Does the angiographic appearance of a carotid stenosis predict the risk of stroke independently of the degree of stenosis?
Rothwell PM., Salinas R., Ferrando LA., Slattery J., Warlow CP.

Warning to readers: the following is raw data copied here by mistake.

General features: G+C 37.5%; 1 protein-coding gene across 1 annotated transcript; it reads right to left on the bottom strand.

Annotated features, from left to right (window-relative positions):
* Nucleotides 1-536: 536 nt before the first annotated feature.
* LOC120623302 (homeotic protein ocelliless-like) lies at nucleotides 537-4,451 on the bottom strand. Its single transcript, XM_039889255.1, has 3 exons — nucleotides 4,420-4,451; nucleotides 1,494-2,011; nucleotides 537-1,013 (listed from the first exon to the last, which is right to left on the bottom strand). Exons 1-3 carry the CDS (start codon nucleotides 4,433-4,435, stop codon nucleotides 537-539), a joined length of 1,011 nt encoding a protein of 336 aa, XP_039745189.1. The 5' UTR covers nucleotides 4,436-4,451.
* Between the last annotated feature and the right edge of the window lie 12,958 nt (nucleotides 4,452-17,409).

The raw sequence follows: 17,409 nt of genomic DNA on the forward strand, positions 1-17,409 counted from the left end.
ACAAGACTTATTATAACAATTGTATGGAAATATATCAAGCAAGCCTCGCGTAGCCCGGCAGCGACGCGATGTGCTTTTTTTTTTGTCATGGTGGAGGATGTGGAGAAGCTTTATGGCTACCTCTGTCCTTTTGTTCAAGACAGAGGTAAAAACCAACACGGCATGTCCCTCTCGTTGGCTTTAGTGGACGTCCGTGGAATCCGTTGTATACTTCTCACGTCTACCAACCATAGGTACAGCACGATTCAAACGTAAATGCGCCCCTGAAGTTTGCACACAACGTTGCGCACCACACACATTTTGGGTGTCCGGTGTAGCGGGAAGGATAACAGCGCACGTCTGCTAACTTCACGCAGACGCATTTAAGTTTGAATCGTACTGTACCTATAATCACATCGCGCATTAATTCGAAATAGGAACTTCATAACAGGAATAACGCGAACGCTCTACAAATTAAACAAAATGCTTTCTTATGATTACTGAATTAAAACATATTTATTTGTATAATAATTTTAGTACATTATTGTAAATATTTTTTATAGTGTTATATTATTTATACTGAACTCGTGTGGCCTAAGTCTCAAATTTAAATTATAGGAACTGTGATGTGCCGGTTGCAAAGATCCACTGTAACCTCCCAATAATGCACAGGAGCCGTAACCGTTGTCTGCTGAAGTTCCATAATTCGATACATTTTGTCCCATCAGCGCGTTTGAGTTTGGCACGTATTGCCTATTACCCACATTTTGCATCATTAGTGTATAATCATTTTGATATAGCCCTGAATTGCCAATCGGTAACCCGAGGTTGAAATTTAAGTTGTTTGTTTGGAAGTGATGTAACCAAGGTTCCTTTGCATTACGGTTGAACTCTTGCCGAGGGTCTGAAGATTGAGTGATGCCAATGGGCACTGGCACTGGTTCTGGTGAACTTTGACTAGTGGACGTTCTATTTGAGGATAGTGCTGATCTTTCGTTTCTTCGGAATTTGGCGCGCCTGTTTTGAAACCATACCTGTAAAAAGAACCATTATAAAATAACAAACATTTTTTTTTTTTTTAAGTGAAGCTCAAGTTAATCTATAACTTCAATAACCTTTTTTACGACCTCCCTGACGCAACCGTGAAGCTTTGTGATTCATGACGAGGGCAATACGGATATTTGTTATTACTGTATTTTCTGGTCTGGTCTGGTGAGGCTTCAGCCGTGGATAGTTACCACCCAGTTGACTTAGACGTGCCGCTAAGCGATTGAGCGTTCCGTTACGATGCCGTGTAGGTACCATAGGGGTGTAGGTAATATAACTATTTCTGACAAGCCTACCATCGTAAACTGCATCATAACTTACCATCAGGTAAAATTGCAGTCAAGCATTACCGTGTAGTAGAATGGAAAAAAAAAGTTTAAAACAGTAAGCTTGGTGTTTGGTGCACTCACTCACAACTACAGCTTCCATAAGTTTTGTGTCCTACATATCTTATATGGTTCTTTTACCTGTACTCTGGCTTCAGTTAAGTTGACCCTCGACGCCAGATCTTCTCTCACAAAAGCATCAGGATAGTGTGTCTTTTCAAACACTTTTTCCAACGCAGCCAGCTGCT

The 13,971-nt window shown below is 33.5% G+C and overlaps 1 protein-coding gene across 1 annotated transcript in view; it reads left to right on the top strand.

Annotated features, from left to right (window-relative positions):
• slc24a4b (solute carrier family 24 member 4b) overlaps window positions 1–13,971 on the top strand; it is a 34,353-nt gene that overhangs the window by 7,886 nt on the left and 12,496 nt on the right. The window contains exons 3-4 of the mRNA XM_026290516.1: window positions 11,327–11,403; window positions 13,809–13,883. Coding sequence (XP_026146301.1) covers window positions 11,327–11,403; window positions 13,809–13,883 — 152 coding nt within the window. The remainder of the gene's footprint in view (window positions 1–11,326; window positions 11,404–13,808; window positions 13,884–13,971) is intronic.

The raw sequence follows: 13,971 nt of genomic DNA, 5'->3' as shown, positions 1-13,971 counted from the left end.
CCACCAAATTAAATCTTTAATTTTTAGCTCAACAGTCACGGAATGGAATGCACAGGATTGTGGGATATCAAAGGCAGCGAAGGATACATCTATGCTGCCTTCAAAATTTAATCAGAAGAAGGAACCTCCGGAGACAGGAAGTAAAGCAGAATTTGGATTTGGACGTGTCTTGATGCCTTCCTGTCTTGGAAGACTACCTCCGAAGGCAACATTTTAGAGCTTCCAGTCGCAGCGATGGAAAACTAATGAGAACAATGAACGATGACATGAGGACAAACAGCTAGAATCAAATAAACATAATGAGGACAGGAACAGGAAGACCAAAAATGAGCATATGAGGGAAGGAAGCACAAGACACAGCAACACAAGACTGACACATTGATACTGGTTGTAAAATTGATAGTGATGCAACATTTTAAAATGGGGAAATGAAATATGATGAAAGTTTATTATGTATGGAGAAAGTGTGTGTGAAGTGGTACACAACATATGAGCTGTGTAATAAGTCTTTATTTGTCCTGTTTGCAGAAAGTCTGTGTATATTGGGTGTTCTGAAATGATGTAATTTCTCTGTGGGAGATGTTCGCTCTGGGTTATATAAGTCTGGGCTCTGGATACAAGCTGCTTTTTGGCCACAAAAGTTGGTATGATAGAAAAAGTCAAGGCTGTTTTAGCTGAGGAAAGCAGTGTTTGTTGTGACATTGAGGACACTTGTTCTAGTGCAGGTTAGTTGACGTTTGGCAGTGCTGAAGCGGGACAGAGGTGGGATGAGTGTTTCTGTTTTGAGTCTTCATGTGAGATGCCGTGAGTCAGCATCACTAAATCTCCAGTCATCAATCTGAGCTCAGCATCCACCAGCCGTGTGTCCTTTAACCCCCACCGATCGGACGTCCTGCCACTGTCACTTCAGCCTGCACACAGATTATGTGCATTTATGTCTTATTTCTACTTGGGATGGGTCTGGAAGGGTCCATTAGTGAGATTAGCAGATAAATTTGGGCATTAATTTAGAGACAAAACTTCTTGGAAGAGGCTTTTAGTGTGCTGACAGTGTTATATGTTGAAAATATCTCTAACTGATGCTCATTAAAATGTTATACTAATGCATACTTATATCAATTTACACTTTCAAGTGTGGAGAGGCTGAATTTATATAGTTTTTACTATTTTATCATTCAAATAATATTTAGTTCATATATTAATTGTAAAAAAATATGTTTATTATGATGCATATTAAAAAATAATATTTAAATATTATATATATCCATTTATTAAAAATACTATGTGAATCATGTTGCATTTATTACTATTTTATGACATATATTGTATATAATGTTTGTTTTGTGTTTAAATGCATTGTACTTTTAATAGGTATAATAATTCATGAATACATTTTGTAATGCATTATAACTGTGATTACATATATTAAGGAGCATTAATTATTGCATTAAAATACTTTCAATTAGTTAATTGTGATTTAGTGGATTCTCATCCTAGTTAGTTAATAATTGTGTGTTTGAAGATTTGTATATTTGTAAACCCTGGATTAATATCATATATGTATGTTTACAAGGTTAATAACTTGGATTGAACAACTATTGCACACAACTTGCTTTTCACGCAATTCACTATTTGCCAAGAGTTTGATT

We aimed to determine whether the angiographic characteristics of recently symptomatic carotid stenosis predict risk of subsequent ischaemic stroke independently of the degree of stenosis. First, two observers compared the angiographic characteristics of patients who subsequently suffered a carotid distribution ischaemic stroke ipsilateral to the stenosis (n = 50) with those of stroke-free controls (n = 100) matched for the degree of stenosis of the symptomatic internal carotid artery. No significant differences were found. Secondly, seven independent observers attempted to identify the angiograms of 50 patients who subsequently suffered a stroke from those of 50 stroke-free controls matched for degree of stenosis, age and sex. None of the observers identified the stroke case more often than was expected by chance alone. We conclude that clinicians cannot differentiate between 'high risk' and 'low risk' carotid stenoses on the basis of angiographic characteristics other than the degree of stenosis.